I agree with @cabinhost. Something is very fishy. I think they conned you, but unfortunately, I think Airbnb is VERY pro-guest. I have been complaining out this for years. You could ask Airbnb what your options are to appeal this decision, but I suspect it is nil. I am curious as to what other hosts think.

By the way, @Bend_Host, excellent retelling of this whole story. Often hosts leave out pertinent details. or include too many, but I felt like I had a real grasp of the situation after reading your synopsis. :wink:


I second that!! Sometimes playing “20 questions” gets tiresome…lol.


Thanks, guys. I do think their little girl had pink eye. They emailed us a few photos of her with puffy eyes. But it isn’t really the pink eye alone they are using, it’s really about the terminally ill person they were visiting here. My point to Airbnb is that they disclosed that they were visiting this very sick person in their original message, so how can it qualify as an extenuating circumstance when it shouldn’t have been too hard to predict that something like this might happen when you’re visiting someone on their death bed.

All I could get from Airbnb, so far, is a promise to listen to the recording of the phone call in which we were told we were going to get our money, minus the cleaning fee. That promise was on December 21. I sent tweet to Airbnb Help last night asking for a status update and someone from Airbnb called me this morning who played dumb and had no new information. I guess they will probably stonewall me and hope I give up. But we worked so hard to get the house ready, all just for this one guest who paid nothing.

If they do listen to my conversation with the Airbnb rep, they’ll hear a conversation that roughly went like this:
AIRBNB: "If they meet the criteria for our extenuating circumstances policy, then we will issue a refund."
ME: (Assuming that by “we” she meant Airbnb and not me!) So does that mean we will still get paid for this booking?
AIRBNB: You will. The money, minus the booking fee, will be deposited in your account on Wednesday.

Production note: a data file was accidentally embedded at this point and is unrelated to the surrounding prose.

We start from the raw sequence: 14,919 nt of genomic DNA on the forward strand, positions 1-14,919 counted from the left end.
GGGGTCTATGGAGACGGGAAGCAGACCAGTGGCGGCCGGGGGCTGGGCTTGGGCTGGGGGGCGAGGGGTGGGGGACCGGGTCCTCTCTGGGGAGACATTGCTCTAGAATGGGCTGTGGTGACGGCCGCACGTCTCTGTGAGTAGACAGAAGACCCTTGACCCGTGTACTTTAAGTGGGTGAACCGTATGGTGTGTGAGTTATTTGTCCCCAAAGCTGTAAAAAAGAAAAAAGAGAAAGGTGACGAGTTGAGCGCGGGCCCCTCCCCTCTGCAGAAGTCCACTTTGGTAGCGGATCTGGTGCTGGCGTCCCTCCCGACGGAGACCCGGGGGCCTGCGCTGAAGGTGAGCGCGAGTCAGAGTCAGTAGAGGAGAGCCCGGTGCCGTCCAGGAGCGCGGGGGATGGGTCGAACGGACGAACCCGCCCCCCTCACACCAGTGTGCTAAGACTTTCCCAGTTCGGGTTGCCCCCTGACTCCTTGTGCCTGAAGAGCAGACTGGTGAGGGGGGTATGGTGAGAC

Then sure enough, the money came in as promised on Wednesday (their check in day) so I thought the rep had been straight with me. It seems to me that she should have told me that, yeah, the money will be sent to you but it could be taken back too.

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One more point. We aren’t supposed to discriminate against anyone making a reservation request but knowing what I know now, why would I accept a reservation request from someone who is telling me from the outset either that they are very sick or they are visiting someone who is very sick? Too much risk, right?

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That is ridiculous that Airbnb changed the reservation policy due to pink eye. I used to teach preschool (long, long ago) so I have plenty of experience with pink eye. As you said the drops work quickly. Also, pink eye is only transferred by touch; it is not air born. All they would have had to do is have the infected family member wash her hands before visiting the guest and not touch her eyes.

All of you who think that it’s a good idea to use Payfully; consider the scenario the original poster is describing.


I have a lot of sympathy for both sides of the coin.

As a host, I completely understand why you’re upset. Furthermore, I can see how the conversation with AirBNB could be read both ways, and there was ambiguity in the use of the word “we”. AirBNB issues the refund but it is funded by the host.

As a layperson, I can understand why the guests wanted to cancel their travel. While pink eye may not be contagious after 24h, it’s just not worth the risk especially if the relative has a compromised immune system. It seems that it was confirmed by a medical professional. There could be more to their story.

On a personal note, I have a trip to Hawaii coming up today. As part of that trip, I invited my mother, and my husband is also coming along. My mother is currently visiting me in Australia from Boston. Due to different reasons, we were booked on different airline tickets. (My mom is heading back to Boston after Hawaii and I am ticketed to return to Australia). We rented an AirBNB for part of our stay and a hotel for the remainder.